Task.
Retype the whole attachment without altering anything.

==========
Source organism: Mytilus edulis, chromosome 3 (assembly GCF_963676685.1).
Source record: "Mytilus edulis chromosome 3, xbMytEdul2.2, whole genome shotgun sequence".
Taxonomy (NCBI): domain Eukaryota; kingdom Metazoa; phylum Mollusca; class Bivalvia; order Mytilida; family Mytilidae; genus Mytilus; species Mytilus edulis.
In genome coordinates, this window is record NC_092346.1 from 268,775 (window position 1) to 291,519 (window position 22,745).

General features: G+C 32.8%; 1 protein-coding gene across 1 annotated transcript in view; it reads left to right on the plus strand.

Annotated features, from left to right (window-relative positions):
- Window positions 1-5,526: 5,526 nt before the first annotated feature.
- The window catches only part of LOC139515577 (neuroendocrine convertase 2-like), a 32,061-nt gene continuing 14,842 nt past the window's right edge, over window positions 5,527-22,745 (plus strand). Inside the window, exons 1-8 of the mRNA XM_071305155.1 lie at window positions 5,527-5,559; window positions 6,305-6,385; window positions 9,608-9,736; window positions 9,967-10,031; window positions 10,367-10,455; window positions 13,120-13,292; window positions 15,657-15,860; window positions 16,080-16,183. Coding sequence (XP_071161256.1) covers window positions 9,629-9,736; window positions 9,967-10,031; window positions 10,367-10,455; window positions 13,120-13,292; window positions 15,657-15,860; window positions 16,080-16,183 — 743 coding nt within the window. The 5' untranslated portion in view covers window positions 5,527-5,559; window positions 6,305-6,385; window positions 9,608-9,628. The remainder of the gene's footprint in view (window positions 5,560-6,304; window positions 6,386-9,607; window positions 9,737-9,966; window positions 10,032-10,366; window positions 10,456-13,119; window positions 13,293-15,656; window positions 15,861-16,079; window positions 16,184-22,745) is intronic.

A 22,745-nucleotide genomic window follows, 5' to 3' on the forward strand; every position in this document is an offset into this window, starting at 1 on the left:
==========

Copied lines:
Source organism: Mytilus edulis, chromosome 3 (assembly GCF_963676685.1).
Source record: "Mytilus edulis chromosome 3, xbMytEdul2.2, whole genome shotgun sequence".
Taxonomy (NCBI): domain Eukaryota; kingdom Metazoa; phylum Mollusca; class Bivalvia; order Mytilida; family Mytilidae; genus Mytilus; species Mytilus edulis.
In genome coordinates, this window is record NC_092346.1 from 268,775 (window position 1) to 291,519 (window position 22,745).

General features: G+C 32.8%; 1 protein-coding gene across 1 annotated transcript in view; it reads left to right on the plus strand.

Annotated features, from left to right (window-relative positions):
- Window positions 1-5,526: 5,526 nt before the first annotated feature.
- The window catches only part of LOC139515577 (neuroendocrine convertase 2-like), a 32,061-nt gene continuing 14,842 nt past the window's right edge, over window positions 5,527-22,745 (plus strand). Inside the window, exons 1-8 of the mRNA XM_071305155.1 lie at window positions 5,527-5,559; window positions 6,305-6,385; window positions 9,608-9,736; window positions 9,967-10,031; window positions 10,367-10,455; window positions 13,120-13,292; window positions 15,657-15,860; window positions 16,080-16,183. Coding sequence (XP_071161256.1) covers window positions 9,629-9,736; window positions 9,967-10,031; window positions 10,367-10,455; window positions 13,120-13,292; window positions 15,657-15,860; window positions 16,080-16,183 — 743 coding nt within the window. The 5' untranslated portion in view covers window positions 5,527-5,559; window positions 6,305-6,385; window positions 9,608-9,628. The remainder of the gene's footprint in view (window positions 5,560-6,304; window positions 6,386-9,607; window positions 9,737-9,966; window positions 10,032-10,366; window positions 10,456-13,119; window positions 13,293-15,656; window positions 15,861-16,079; window positions 16,184-22,745) is intronic.

A 22,745-nucleotide genomic window follows, 5' to 3' on the forward strand; every position in this document is an offset into this window, starting at 1 on the left: